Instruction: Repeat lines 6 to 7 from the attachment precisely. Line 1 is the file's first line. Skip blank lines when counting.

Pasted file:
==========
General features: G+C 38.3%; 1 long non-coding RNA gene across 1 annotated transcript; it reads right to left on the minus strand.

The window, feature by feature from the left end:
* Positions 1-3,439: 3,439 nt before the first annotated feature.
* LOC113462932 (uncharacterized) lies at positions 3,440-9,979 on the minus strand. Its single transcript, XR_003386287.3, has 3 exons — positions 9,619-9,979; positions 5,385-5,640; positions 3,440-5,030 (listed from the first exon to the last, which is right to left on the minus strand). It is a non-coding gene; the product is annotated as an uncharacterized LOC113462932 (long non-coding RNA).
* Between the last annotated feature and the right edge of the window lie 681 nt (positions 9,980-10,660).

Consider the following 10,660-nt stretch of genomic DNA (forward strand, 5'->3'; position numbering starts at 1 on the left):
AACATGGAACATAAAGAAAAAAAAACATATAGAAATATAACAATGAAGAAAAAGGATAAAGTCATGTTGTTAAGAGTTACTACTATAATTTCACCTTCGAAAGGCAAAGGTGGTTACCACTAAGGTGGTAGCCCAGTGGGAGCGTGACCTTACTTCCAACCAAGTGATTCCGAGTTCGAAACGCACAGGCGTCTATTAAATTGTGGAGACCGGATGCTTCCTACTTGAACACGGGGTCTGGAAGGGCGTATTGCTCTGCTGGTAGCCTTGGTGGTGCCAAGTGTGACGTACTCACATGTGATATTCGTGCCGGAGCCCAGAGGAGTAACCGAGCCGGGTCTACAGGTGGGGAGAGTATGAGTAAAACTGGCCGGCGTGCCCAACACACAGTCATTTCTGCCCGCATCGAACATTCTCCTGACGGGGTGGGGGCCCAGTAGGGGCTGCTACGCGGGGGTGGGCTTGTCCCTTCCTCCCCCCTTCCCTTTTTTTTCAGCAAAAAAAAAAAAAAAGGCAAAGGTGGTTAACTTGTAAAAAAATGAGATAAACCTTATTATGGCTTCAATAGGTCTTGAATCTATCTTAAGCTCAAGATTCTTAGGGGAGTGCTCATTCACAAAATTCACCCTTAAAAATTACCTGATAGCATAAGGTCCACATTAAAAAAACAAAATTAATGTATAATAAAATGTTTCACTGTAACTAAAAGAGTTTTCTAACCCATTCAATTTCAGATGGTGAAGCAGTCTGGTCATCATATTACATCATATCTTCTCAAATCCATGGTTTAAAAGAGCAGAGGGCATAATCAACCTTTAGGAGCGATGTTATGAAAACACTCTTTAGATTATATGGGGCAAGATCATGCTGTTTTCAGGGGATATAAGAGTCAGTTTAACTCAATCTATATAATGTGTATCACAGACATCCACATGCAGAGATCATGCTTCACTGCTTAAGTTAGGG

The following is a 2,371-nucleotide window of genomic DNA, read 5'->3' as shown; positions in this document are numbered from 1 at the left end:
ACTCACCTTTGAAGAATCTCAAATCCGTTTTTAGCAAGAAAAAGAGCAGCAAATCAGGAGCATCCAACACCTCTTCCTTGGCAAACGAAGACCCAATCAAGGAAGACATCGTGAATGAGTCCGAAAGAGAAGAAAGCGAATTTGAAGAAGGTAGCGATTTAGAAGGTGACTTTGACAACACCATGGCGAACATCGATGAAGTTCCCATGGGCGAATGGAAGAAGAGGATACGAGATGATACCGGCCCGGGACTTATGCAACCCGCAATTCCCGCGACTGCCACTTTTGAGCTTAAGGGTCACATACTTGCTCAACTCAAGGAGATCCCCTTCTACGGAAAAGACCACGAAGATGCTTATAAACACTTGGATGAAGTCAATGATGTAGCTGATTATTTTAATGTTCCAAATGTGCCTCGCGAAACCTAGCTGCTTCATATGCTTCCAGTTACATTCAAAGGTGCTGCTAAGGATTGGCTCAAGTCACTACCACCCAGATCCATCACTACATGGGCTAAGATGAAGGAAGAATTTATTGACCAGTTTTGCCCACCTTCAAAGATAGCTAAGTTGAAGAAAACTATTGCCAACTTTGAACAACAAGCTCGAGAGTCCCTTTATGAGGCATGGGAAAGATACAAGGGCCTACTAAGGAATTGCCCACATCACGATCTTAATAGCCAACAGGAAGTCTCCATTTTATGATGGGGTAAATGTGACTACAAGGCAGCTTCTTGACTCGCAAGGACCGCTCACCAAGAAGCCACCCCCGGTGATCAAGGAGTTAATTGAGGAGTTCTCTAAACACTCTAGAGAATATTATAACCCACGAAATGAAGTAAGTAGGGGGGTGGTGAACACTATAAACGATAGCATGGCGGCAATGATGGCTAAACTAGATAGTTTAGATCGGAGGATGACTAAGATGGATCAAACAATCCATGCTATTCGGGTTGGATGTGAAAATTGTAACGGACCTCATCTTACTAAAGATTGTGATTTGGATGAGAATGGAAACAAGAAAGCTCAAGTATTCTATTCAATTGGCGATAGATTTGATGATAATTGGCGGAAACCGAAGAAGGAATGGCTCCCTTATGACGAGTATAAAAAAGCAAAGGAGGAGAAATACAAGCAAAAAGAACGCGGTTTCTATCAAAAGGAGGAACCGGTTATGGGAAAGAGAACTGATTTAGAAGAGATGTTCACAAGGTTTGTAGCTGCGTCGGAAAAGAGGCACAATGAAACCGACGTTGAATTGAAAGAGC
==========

Consider the following 10,660-nt stretch of genomic DNA (forward strand, 5'->3'; position numbering starts at 1 on the left):
AACATGGAACATAAAGAAAAAAAAACATATAGAAATATAACAATGAAGAAAAAGGATAAAGTCATGTTGTTAAGAGTTACTACTATAATTTCACCTTCGAAAGGCAAAGGTGGTTACCACTAAGGTGGTAGCCCAGTGGGAGCGTGACCTTACTTCCAACCAAGTGATTCCGAGTTCGAAACGCACAGGCGTCTATTAAATTGTGGAGACCGGATGCTTCCTACTTGAACACGGGGTCTGGAAGGGCGTATTGCTCTGCTGGTAGCCTTGGTGGTGCCAAGTGTGACGTACTCACATGTGATATTCGTGCCGGAGCCCAGAGGAGTAACCGAGCCGGGTCTACAGGTGGGGAGAGTATGAGTAAAACTGGCCGGCGTGCCCAACACACAGTCATTTCTGCCCGCATCGAACATTCTCCTGACGGGGTGGGGGCCCAGTAGGGGCTGCTACGCGGGGGTGGGCTTGTCCCTTCCTCCCCCCTTCCCTTTTTTTTCAGCAAAAAAAAAAAAAAAGGCAAAGGTGGTTAACTTGTAAAAAAATGAGATAAACCTTATTATGGCTTCAATAGGTCTTGAATCTATCTTAAGCTCAAGATTCTTAGGGGAGTGCTCATTCACAAAATTCACCCTTAAAAATTACCTGATAGCATAAGGTCCACATTAAAAAAACAAAATTAATGTATAATAAAATGTTTCACTGTAACTAAAAGAGTTTTCTAACCCATTCAATTTCAGATGGTGAAGCAGTCTGGTCATCATATTACATCATATCTTCTCAAATCCATGGTTTAAAAGAGCAGAGGGCATAATCAACCTTTAGGAGCGATGTTATGAAAACACTCTTTAGATTATATGGGGCAAGATCATGCTGTTTTCAGGGGATATAAGAGTCAGTTTAACTCAATCTATATAATGTGTATCACAGACATCCACATGCAGAGATCATGCTTCACTGCTTAAGTTAGGG